The other younger crewman didn’t.
“He was successful on lakes and he wanted to try it, but it didn’t work out,” Hanakamp maintains. “He suffered from seasickness for a week and although he recovered, he wasn’t able to contribute a lot.
“My theory is that some people get really drained actually being on a moving object. He didn’t adapt to the boat’s motion.”
In a bid to understand why this crewmember was unhappy on board, Hanakamp asked what he had expected. “He said: ‘I can’t say. I read so much; I read all the articles. I want it to be authentic.’ So I asked: ‘Give me an example of what you mean.’ He said: ‘For example, sundowners.’
“We didn’t have any alcohol on board, but that day I found some milk powder and I mixed it with cocoa and gave him that.” A sundowner that was, in fact, a cold hot chocolate.
But Hanakamp insists: “This is for the joy of it, the simplicity of it. Here, the way it was, was perfect.”
It doesn’t matter whether you are racing or cruising, the gap between what people may be expecting and what they actually experience is the commonest reason for unhappiness and sometimes even trouble on board. Often, though not always, it’s because a skipper who runs a boat a certain way hasn’t been crystal clear about what the routine entails.
Potential for discontent
But nowhere does it become a hotter problem than on racing boats. There may be a long list of repairs, a feeling of pressure and expectations of performance. The potential for discontent is even greater on the charter boats, where crew who are not hugely experienced may all want slightly different things, but are paying equally for the experience.
A woman I spoke to from one racing charter yacht told me she hadn’t done much helming. When they were sailing fast and rolling heavily downwind under spinnaker, she wasn’t deemed skilled enough. Then when there were light winds she wasn’t quick enough. She says the skipper told her: “If you’re slow, I’ll kill you.” So her role had been confined mainly to cooking – not what she’d expected when she paid to race across the Atlantic.
Confrontations and minor spats are not uncommon. On one racing boat after several lengthy repairs and a persistent leak, tension about the navigator’s long lie-ins grew so fraught that they exploded into a confrontation.
Putting up with confinement and discomfort is much easier to accept if you’re getting a good result – you get in quicker and the deprivation is over sooner. The opposite is true as well.
But competition exists right through the fleet. “The emphasis may be on fun, but the cruising divisions also have a competitive element with a handicap system we’ve developed,” says World Cruising managing director Andrew Bishop.
When I ask Roly, a New Zealander crewing on a 53-footer, if they were racing anybody he laughs and says proudly: no, they were cruising. But when I enquire: “Who did you beat?” he immediately points out two neighbouring boats and tells me how many hours separated them. Everyone has friendly rivals they’d like to beat if they can.
At the opposite end of the scale to Vaquita is Intrepid Bear, a Catana 431 owned by James and Sara Simpson. Yet their story is every bit as extraordinary, and in many ways much more ambitious. “We were in Saint Lucia this time last year and we saw a yacht anchored off and I thought that looked fun,” says James.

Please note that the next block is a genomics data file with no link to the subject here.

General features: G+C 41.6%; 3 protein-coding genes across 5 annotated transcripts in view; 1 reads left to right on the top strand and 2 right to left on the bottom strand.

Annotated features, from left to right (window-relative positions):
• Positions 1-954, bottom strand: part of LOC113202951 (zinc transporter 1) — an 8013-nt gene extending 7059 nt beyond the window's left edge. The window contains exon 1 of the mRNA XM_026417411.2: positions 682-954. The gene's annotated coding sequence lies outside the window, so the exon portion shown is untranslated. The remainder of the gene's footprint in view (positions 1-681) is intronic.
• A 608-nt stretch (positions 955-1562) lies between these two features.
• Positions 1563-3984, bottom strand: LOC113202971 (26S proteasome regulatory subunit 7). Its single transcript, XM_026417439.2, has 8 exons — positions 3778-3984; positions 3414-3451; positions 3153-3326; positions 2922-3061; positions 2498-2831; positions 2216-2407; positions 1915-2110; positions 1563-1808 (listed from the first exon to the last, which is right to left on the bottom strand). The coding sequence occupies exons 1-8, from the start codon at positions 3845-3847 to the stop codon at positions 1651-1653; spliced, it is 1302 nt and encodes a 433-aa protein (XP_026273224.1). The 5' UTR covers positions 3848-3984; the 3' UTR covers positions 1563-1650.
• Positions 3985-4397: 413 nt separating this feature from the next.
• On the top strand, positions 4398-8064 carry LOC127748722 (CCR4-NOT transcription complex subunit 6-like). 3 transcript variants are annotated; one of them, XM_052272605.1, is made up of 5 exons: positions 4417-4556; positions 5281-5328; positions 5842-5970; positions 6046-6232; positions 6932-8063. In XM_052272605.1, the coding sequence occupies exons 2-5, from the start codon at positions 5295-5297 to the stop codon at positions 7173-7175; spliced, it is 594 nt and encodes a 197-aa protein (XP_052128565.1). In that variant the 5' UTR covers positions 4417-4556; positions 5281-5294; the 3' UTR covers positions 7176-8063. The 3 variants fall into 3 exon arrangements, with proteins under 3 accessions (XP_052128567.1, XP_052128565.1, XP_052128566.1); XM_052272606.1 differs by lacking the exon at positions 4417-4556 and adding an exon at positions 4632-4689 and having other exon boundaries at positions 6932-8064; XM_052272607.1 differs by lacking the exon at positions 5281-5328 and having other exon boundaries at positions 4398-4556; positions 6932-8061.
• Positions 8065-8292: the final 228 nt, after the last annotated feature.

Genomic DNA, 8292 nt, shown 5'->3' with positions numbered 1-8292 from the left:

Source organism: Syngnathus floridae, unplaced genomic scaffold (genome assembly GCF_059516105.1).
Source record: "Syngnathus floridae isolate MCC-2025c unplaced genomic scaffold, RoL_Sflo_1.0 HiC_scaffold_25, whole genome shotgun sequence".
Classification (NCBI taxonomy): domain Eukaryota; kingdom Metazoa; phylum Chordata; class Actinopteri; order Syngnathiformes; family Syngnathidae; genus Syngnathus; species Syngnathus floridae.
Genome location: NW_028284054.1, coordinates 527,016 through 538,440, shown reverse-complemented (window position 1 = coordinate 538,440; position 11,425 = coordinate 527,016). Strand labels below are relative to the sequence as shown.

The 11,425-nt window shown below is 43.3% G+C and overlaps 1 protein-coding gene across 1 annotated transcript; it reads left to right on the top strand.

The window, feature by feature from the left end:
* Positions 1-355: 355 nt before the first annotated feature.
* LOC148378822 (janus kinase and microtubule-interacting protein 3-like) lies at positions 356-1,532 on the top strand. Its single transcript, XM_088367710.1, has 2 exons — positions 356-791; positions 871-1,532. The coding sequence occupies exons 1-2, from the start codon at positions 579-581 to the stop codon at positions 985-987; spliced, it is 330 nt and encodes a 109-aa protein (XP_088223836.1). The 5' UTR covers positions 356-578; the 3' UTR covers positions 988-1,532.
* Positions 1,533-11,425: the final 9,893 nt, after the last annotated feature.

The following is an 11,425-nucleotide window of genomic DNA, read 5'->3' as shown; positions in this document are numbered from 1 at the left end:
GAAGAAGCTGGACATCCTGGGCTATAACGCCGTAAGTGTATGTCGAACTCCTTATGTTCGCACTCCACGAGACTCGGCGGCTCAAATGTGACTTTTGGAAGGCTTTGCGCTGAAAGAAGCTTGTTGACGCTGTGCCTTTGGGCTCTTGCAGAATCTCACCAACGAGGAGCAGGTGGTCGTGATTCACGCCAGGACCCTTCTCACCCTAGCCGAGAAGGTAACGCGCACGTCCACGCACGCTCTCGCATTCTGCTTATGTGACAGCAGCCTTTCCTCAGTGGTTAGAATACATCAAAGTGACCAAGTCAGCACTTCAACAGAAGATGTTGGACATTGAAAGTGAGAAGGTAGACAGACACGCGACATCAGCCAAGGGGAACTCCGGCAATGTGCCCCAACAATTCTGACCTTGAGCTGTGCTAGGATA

Although he had sailed dinghies as a child, he had never been on a larger boat. His wife knew nothing about sailing. They bought their boat in the UK early last year and at Easter James did an RYA Day Skipper course and organised nine months away from his work as a banker in London to cross the Atlantic with their three children, Milly, 9, Thea, 7, and Harry, 5.
Until this summer, the longest trip the family had done was 40 miles from their home port, Gosport, to Poole. They took longer weekend trips with an RYA instructor on board and sailed across Biscay with him. For the Atlantic crossing they took along two young university students they contacted through the World Cruising crewfinding site, both of whom had Yachtmaster qualifications.
A comfortable crossing
The Simpsons are obviously smart people and their decisions sound considered and wise. “We’ve been fairly comfortable with everything we’ve done and we don’t put a lot of pressure on ourselves,” says James.
They deliberately went south from Las Palmas. “We had an appreciation that we had kids on board and we took quite a southerly route,” he explains.
Nevertheless, I notice they were proud to be in the top 15 per cent of finishers and the first boat with children to arrive. They admit they were delighted to find themselves first among the multihulls for a time, and even after they were overtaken by a similar-sized Lagoon catamaran, they were keen to try to catch up. “It was nice to have something to focus on and to finish promptly,” says James.
But like most crews the Simpsons are sailing for a life experience and not, like Vaquita’s, living for a sailing experience. When Intrepid Bear ran out of wind for two days the family went swimming. Looking underwater with goggles, they caught a glimpse of a minke whale gliding underneath the opposite hull. It was one of their highlights.
They have marked a tick in all the traditional ARC boxes: they ate well; they caught fish; they read books; the children had lessons on board. They celebrated Thea’s seventh birthday with a party and a treasure hunt. They had sundowners.
The Simpsons crossed in 13d 19h. That is a fantastic time for a 43ft cruiser. Their passage was two days longer than Vaquita’s, but those were a completely different sort of day.